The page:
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Update on NIA's funding opportunities for small businesses

Dr. Todd Haim
Todd HAIM,
Office of Strategic Extramural Programs (OSEP)

It’s a new year and that means it’s a good time to look at what’s new with NIA’s small business programs. I’m proud to head up NIA’s Office of Small Business Research, which runs the SBIR (Small Business Innovation Research) and STTR (Small Business Technology Transfer Research) programs, designed to help firms commercialize products extending the healthy, active years of life. We’re interested in a broad range of new interventions, aids, and diagnostic instruments that come from scientific advances. Some of these include novel devices, therapeutics, assistive technologies and health information technology.

We’ve been able to significantly increase our funding for small business research recently, resulting in a remarkable 300 percent growth over the past four years. If you’re looking for help bringing an idea to market that could help people live vibrant and healthy lives as they age, or assist in the fight against Alzheimer’s disease and its related dementias (AD/ADRD), then FY19 is an excellent time to apply for SBIR or STTR funding. To help get your innovations to the next level, we’d like to offer some tips for successful applications.

A plethora of funding opportunities

First, some details about what we’re looking for. As the lead federal agency for research on AD/ADRD, NIA has a substantial budget dedicated to the development of interventions and therapeutics designed to prevent or treat Alzheimer’s disease and to help families and caregivers of people with dementia. The range of products and ventures we seek to support includes:

  • Technology to monitor and assess functions of people with AD/ADRD: SBIR and STTR
  • Testing lifespan/healthspan-extension interventions in models of AD: SBIR and STTR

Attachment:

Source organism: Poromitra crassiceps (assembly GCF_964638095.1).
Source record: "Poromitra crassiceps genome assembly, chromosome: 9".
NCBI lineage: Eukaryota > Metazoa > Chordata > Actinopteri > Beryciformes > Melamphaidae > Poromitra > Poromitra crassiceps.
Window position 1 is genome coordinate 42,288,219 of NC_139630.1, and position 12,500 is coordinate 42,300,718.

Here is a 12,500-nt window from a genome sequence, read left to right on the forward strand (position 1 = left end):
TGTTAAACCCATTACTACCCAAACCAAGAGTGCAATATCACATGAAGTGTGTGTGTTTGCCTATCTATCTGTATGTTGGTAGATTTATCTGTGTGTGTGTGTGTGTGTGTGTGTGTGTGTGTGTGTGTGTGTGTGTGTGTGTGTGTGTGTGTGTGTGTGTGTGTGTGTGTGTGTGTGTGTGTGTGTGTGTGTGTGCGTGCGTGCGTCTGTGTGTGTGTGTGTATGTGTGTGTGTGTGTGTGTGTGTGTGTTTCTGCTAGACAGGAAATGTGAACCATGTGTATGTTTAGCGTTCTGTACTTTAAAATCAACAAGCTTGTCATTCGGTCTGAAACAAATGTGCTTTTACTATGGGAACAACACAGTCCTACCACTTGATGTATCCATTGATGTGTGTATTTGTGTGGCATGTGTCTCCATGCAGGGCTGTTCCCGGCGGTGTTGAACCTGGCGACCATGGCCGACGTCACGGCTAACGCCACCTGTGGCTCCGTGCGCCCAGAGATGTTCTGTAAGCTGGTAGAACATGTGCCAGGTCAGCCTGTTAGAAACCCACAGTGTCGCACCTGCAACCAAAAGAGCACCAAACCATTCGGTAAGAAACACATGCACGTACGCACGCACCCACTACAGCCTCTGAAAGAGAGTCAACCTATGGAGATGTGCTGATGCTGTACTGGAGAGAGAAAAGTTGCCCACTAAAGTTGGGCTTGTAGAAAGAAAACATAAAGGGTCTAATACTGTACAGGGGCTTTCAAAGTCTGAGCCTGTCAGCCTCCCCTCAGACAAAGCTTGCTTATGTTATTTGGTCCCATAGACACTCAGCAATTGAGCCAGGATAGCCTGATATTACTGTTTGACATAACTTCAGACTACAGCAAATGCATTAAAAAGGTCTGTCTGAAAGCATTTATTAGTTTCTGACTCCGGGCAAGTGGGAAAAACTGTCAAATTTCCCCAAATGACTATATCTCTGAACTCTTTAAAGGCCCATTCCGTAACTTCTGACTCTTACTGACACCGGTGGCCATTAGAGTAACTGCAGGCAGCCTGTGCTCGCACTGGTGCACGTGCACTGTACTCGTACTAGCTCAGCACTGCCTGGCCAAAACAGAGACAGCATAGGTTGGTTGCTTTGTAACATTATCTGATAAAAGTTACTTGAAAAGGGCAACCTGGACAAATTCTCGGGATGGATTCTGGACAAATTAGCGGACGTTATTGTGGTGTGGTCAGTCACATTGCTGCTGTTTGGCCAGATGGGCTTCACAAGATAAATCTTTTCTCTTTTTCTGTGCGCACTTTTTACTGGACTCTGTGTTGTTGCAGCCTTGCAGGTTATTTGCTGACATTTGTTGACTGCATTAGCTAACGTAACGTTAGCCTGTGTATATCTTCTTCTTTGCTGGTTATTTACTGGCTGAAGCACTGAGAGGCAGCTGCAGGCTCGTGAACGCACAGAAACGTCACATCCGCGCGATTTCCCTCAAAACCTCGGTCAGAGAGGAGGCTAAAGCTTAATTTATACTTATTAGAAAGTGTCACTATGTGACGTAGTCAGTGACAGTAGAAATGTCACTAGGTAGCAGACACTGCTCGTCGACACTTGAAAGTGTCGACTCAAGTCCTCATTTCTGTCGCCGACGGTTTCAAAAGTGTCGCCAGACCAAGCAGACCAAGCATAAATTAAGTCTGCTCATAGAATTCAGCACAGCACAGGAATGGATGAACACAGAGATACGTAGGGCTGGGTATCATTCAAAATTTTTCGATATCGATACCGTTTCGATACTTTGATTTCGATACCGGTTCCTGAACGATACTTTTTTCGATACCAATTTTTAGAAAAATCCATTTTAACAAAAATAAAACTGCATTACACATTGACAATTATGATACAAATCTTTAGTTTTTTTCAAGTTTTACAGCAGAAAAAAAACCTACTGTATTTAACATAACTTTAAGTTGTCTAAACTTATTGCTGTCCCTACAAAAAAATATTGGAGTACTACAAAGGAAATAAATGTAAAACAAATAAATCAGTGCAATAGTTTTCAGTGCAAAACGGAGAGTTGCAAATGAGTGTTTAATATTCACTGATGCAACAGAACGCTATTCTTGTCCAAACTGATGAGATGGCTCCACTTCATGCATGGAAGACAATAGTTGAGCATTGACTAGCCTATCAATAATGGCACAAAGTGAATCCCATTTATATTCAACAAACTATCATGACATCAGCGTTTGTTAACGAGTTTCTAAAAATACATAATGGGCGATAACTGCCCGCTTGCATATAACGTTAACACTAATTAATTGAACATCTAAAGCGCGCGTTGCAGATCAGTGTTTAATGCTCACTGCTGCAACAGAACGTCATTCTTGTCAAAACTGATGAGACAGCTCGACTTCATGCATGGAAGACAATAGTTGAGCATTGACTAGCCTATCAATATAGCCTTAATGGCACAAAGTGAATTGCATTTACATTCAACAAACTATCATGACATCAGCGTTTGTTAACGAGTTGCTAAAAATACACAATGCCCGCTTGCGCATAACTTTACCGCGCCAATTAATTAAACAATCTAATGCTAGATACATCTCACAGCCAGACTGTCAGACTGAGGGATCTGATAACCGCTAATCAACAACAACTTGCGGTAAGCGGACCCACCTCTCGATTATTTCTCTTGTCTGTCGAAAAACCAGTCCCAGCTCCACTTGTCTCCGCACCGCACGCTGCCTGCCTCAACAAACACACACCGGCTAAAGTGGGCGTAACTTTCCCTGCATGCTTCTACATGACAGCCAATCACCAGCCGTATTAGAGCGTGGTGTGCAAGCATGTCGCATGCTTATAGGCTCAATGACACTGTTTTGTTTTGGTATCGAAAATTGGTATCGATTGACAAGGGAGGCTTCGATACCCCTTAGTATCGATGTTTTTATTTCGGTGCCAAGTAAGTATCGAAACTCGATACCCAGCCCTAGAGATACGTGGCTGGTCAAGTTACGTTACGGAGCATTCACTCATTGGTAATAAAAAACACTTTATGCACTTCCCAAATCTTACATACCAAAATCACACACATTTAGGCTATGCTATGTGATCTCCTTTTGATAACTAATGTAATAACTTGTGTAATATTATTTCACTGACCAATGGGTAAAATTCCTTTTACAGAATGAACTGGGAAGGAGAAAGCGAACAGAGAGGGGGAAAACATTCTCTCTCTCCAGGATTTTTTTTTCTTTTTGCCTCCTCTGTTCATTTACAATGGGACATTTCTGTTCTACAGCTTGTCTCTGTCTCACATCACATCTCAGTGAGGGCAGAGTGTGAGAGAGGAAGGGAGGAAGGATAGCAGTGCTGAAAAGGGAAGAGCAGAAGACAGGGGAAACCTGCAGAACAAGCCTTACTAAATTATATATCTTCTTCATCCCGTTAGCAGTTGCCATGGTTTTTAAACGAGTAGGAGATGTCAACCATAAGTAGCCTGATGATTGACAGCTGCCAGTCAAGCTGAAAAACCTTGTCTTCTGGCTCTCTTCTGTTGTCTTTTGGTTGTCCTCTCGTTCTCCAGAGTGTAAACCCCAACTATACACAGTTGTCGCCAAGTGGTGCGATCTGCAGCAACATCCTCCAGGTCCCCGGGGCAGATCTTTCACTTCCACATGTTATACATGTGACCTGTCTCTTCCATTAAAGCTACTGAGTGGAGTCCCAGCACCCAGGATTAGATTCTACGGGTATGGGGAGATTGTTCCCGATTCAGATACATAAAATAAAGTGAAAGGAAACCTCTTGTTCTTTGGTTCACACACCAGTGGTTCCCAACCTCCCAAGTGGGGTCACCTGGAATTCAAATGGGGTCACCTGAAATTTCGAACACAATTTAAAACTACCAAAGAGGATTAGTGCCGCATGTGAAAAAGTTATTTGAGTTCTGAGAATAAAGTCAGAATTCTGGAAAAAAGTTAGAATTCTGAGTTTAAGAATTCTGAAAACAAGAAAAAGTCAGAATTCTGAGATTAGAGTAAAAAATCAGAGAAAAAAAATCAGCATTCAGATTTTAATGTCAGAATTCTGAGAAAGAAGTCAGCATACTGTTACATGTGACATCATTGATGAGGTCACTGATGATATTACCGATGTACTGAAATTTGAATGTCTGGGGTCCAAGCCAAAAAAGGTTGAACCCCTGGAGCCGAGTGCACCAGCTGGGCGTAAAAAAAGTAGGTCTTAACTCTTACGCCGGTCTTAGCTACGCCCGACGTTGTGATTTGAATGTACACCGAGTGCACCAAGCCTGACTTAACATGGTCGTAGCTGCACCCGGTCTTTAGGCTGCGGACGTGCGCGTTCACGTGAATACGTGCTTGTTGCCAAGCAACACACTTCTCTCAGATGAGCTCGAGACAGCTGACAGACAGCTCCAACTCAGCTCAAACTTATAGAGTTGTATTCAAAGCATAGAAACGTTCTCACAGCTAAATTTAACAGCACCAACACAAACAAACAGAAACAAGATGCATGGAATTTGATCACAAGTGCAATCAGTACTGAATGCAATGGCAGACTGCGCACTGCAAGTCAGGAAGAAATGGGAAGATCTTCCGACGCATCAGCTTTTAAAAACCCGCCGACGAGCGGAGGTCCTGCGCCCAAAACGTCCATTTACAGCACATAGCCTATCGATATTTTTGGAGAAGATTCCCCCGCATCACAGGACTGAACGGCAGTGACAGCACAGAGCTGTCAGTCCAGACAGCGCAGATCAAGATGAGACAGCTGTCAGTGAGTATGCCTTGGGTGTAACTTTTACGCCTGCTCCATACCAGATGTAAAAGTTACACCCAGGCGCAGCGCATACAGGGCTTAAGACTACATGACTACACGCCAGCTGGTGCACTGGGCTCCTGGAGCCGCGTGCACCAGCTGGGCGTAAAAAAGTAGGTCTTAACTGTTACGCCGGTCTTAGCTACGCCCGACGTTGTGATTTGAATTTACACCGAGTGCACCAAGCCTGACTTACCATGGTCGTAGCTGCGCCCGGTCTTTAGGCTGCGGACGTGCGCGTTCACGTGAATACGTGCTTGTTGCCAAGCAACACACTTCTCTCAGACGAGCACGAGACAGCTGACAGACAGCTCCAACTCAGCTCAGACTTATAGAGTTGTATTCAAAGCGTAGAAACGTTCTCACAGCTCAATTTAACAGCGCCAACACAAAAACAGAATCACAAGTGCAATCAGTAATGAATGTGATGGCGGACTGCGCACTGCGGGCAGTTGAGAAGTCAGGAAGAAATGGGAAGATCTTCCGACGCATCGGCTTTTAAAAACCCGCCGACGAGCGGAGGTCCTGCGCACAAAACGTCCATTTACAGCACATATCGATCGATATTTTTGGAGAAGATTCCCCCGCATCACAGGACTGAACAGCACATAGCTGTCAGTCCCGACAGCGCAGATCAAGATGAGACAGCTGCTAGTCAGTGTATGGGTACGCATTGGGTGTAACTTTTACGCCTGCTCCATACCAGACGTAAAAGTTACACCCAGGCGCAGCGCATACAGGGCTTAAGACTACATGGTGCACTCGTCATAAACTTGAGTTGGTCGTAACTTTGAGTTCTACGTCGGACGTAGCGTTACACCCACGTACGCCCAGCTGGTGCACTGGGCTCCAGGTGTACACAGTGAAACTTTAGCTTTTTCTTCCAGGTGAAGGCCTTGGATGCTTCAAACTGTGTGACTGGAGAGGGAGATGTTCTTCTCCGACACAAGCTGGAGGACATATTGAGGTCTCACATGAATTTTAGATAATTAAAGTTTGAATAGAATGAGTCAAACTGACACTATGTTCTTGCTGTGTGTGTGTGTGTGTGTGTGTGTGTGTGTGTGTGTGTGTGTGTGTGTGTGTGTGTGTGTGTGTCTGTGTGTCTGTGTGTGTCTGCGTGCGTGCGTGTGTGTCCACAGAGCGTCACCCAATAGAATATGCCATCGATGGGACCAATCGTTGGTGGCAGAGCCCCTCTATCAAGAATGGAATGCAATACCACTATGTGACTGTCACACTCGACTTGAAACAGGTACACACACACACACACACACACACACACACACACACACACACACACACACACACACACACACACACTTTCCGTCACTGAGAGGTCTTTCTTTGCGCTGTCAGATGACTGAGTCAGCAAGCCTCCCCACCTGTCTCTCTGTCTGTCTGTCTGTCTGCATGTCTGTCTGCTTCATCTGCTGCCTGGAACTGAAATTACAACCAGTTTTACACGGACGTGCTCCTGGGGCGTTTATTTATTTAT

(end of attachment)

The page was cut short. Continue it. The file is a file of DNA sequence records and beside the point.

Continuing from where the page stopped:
• Tools for clinical care of AD and its comorbidities: SBIR and STTR
  • Assistive technology for persons with ADRD and their caregivers: SBIR and STTR
  • Development of socially-assistive robots to engage persons with ADRD and their caregivers: SBIR and STTR
  • T1 and T2 translational research on aging
  • Personalized in vitro assays to quantitatively assess age-related changes in cellular resiliencies to physiologic stressors: SBIR and STTR

You can find the full menu of our funding opportunity announcements on our website. We encourage entrepreneurs and business teams to pay particular attention to PAS-18-187, which solicits projects addressing AD/ADRD, and both accepts Direct-to-Phase II SBIR applications and allows for grant budgets of up to $450,000 (Phase I) or $2.5 million (Phase II). The NIH SBIR Omnibus Solicitation also accepts Direct-to-Phase II SBIR applications and allows budgets of up to $300,000 total costs (Phase I) or $2 million total costs (Phase II). This solicitation is a great resource for applications that may not fit the targeted funding opportunities.

We’re here to help!

Our staff is dedicated to helping you prepare your best funding application. I strongly encourage you to contact us well before submitting your application. Many applications get off to a poor start with a weak or incomplete “Specific Aims” section. This section is crucial to a strong SBIR/STTR application. It’s where you describe the unmet need you plan to address, highlight why your idea has a competitive advantage, and present key metrics and milestones for achieving your goal.

Our office is eager to review and provide feedback on your draft Specific Aims pages before you finalize your application submission. NIA program staff can also give you helpful advice. Again, it is best to contact them at least a month before the application is due to discuss your project.

We are also spreading the word about the program to innovators and entrepreneurs around the country. We even have a new page on our website that shows upcoming events in which we will be available to meet with you and discuss a potential application! We encourage you to visit our homepage to meet our staff, learn more about their specific roles, and read up on our lists of FAQs and tips for applicants. If you’re new to the process, a good place to start is the NIH SBIR/STTR site.

Act now!

Now is the time to get started. It takes careful planning and preparation to complete a compelling application. We have three annual application deadlines: January 5, April 5, and September 5 for the majority of current funding opportunities. The April deadline is coming up fast. If that’s too tight of a turnaround, then we encourage you to apply in September.

We look forward to working with the business and tech community in 2019 and beyond.

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